When the spool 102 is in the first position shown in FIG. 7, the valve 100 provides fluid communication between the first port 110 and the third port 114 through an annular groove 124, and prevents fluid communication between the second port 112 and the third port 114. When the second solenoid 106 moves the spool 102 to the second position shown in FIG. 9, the annular groove 124 allows fluid communication between the second port 112 and the third port 114 and prevents fluid communication between the first port 110 and the third port 114. The first port 110 is typically connected to a pressurized supply of fluid (pump), the second port 112 is typically connected to a drain, and the third port 114 can be coupled to a working element such as the cylinder chamber of an actuator (not shown). When the valve 100 is opened (spool in the first position), fluid can flow from the pressurized supply to the cylinder chamber through the first 110 and third 114 ports. When the valve is closed (spool in the second position), the fluid within the cylinder chamber of the actuator can drain through the third 114 and second 112 ports. The housing and spool are constructed from a magnetic material so that the spool is maintained in position by the residual magnetism of the material. The valve can be switched in a digital manner by providing a pulse to one of the solenoids as described above.

FIGS. 10-14 show the present invention incorporated into a four-way control valve 150. The four-way valve includes a spool 152 which is moved between first and second positions by first 154 and second 156 solenoids. The valve housing 158 has a first port 160, a second port 162, a third port 164 and a fourth port 166. As shown in FIG. 13, the first port 160 is in fluid communication with an annular groove 168 of the spool 152. The spool 162 is balanced by an inner chamber 170 which is in fluid communication with the second port 162 through passages 172, and with the valve chamber 174 of the housing 176 through spool openings 178.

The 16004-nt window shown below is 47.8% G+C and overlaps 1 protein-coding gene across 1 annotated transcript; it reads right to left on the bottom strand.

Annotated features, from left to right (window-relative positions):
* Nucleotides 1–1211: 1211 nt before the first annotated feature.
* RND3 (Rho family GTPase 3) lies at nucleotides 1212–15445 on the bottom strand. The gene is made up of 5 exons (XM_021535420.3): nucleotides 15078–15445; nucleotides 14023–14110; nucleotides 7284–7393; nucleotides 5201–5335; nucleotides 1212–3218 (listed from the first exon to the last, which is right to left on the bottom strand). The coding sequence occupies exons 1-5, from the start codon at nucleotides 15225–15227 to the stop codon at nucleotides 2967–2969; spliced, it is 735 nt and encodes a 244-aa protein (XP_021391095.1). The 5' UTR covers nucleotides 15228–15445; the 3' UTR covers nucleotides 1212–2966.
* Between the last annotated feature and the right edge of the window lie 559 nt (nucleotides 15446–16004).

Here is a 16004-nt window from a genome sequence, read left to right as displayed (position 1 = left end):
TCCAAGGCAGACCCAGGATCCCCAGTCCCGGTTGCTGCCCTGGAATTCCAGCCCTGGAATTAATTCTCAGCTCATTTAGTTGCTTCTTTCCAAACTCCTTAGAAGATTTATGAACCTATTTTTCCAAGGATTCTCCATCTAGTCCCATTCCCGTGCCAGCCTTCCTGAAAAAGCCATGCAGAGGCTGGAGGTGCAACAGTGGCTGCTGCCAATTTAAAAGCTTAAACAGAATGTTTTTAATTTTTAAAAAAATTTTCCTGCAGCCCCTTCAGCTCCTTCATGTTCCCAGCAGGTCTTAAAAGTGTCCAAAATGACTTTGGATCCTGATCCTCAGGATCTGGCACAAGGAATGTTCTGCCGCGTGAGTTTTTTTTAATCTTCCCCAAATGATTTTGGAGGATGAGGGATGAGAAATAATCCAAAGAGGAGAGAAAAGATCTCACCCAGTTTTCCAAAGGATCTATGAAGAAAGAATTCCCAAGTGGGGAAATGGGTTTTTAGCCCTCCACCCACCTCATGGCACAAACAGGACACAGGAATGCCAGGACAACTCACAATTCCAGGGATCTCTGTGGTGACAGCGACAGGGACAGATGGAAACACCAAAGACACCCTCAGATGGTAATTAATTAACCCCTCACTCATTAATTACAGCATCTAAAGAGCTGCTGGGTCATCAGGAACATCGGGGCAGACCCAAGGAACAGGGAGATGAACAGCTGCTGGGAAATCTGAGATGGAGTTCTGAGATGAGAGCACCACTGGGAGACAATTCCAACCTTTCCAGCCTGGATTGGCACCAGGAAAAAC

When the spool 152 is in the first position shown in FIG. 10, the first port 160 is in fluid communication with the third port 164 and the second port 162 is in fluid communication with the fourth port 166. When the spool 152 is pulled by the second solenoid into the second position shown in FIG. 14, the first port 160 is in fluid communication with the fourth port 166 and the second port 162 is in fluid communication with the third port 164.

By way of example, the first port 160 may be connected to a pressurized fluid supply, the second port 162 connected to a drain, the third port 164 coupled to a first cylinder chamber of an actuator (not shown) and the fourth port 166 may be connected to an opposite second cylinder chamber of the actuator. When the spool is in the first position, fluid may flow into the first cylinder chamber from the supply through ports 160 and 164, and from the second cylinder chamber into the drain through ports 162 and 166. Movement of the spool 152 to the second position will reverse flow, wherein fluid flows from the supply into the second cylinder chamber through ports 160 and 166 and flows out of the first chamber and into drain through ports 162 and 164. The four-may valve operates in the digital manner described above, wherein power to the solenoids is terminated after the spool has reached the new position.

What is thus provided are two-way, three-way and four-way valves that contained balance spools and are operated in a digital manner, thereby decreasing the power requirements and increasing the response time of the valve.

While certain exemplary embodiments have been described and shown in the accompanying drawings, it is to be understood that such embodiments are merely illustrative of and not restrictive on the broad invention, and that this invention not be limited to the specific constructions and arrangements shown and described, since various other modifications may occur to those ordinarily skilled in the art.

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Classifications
U.S. Classification137/1, 251/129.1, 137/625.65
International ClassificationF16K31/06, F16K31/08, F15B13/04, F16K11/07, F15B13/044
Cooperative ClassificationF16K31/082, F16K31/0679, F16K31/0613, F15B13/044, F15B13/0402
European ClassificationF15B13/044, F15B13/04B2, F16K31/08E, F16K31/06B4B, F16K31/06D2